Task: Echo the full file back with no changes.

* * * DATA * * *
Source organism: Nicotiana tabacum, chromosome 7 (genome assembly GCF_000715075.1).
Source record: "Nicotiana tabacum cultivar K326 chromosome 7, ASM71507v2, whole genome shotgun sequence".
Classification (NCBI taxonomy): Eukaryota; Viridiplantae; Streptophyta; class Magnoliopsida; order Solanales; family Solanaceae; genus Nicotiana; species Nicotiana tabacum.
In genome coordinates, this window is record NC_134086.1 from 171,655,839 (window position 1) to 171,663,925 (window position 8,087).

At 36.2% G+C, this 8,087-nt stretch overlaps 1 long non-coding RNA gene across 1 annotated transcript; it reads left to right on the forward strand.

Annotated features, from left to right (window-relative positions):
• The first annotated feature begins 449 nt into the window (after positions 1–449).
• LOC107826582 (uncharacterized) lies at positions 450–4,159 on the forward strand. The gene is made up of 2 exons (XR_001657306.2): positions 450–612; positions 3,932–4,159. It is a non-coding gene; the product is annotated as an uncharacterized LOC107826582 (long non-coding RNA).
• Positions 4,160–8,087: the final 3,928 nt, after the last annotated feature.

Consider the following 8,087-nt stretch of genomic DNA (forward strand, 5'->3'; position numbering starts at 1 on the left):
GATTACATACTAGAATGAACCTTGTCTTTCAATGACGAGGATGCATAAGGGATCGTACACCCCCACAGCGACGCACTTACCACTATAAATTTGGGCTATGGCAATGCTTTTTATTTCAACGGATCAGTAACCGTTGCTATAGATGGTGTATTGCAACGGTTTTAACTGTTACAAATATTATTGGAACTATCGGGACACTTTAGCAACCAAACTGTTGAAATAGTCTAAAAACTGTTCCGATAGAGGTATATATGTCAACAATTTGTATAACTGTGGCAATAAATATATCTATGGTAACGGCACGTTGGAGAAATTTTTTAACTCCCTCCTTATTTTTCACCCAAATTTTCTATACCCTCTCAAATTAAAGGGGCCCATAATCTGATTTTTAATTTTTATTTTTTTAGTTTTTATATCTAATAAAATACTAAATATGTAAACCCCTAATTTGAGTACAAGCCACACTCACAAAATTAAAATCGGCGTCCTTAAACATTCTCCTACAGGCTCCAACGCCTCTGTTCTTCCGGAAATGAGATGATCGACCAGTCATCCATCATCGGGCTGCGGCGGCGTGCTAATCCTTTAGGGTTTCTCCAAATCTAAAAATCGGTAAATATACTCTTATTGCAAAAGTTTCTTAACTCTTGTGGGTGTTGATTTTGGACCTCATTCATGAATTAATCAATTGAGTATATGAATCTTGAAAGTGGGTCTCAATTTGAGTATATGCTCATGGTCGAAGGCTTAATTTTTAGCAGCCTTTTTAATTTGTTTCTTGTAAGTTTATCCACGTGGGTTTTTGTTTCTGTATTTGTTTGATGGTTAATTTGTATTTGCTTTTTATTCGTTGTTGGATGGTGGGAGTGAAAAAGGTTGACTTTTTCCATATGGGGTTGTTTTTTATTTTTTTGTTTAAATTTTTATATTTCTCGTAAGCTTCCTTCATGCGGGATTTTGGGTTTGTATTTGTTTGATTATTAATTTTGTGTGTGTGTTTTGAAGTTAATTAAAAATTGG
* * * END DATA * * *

Source organism: Nicotiana tabacum, chromosome 7 (genome assembly GCF_000715075.1).
Source record: "Nicotiana tabacum cultivar K326 chromosome 7, ASM71507v2, whole genome shotgun sequence".
Classification (NCBI taxonomy): Eukaryota; Viridiplantae; Streptophyta; class Magnoliopsida; order Solanales; family Solanaceae; genus Nicotiana; species Nicotiana tabacum.
In genome coordinates, this window is record NC_134086.1 from 171,655,839 (window position 1) to 171,663,925 (window position 8,087).

At 36.2% G+C, this 8,087-nt stretch overlaps 1 long non-coding RNA gene across 1 annotated transcript; it reads left to right on the forward strand.

Annotated features, from left to right (window-relative positions):
• The first annotated feature begins 449 nt into the window (after positions 1–449).
• LOC107826582 (uncharacterized) lies at positions 450–4,159 on the forward strand. The gene is made up of 2 exons (XR_001657306.2): positions 450–612; positions 3,932–4,159. It is a non-coding gene; the product is annotated as an uncharacterized LOC107826582 (long non-coding RNA).
• Positions 4,160–8,087: the final 3,928 nt, after the last annotated feature.

Consider the following 8,087-nt stretch of genomic DNA (forward strand, 5'->3'; position numbering starts at 1 on the left):
GATTACATACTAGAATGAACCTTGTCTTTCAATGACGAGGATGCATAAGGGATCGTACACCCCCACAGCGACGCACTTACCACTATAAATTTGGGCTATGGCAATGCTTTTTATTTCAACGGATCAGTAACCGTTGCTATAGATGGTGTATTGCAACGGTTTTAACTGTTACAAATATTATTGGAACTATCGGGACACTTTAGCAACCAAACTGTTGAAATAGTCTAAAAACTGTTCCGATAGAGGTATATATGTCAACAATTTGTATAACTGTGGCAATAAATATATCTATGGTAACGGCACGTTGGAGAAATTTTTTAACTCCCTCCTTATTTTTCACCCAAATTTTCTATACCCTCTCAAATTAAAGGGGCCCATAATCTGATTTTTAATTTTTATTTTTTTAGTTTTTATATCTAATAAAATACTAAATATGTAAACCCCTAATTTGAGTACAAGCCACACTCACAAAATTAAAATCGGCGTCCTTAAACATTCTCCTACAGGCTCCAACGCCTCTGTTCTTCCGGAAATGAGATGATCGACCAGTCATCCATCATCGGGCTGCGGCGGCGTGCTAATCCTTTAGGGTTTCTCCAAATCTAAAAATCGGTAAATATACTCTTATTGCAAAAGTTTCTTAACTCTTGTGGGTGTTGATTTTGGACCTCATTCATGAATTAATCAATTGAGTATATGAATCTTGAAAGTGGGTCTCAATTTGAGTATATGCTCATGGTCGAAGGCTTAATTTTTAGCAGCCTTTTTAATTTGTTTCTTGTAAGTTTATCCACGTGGGTTTTTGTTTCTGTATTTGTTTGATGGTTAATTTGTATTTGCTTTTTATTCGTTGTTGGATGGTGGGAGTGAAAAAGGTTGACTTTTTCCATATGGGGTTGTTTTTTATTTTTTTGTTTAAATTTTTATATTTCTCGTAAGCTTCCTTCATGCGGGATTTTGGGTTTGTATTTGTTTGATTATTAATTTTGTGTGTGTGTTTTGAAGTTAATTAAAAATTGG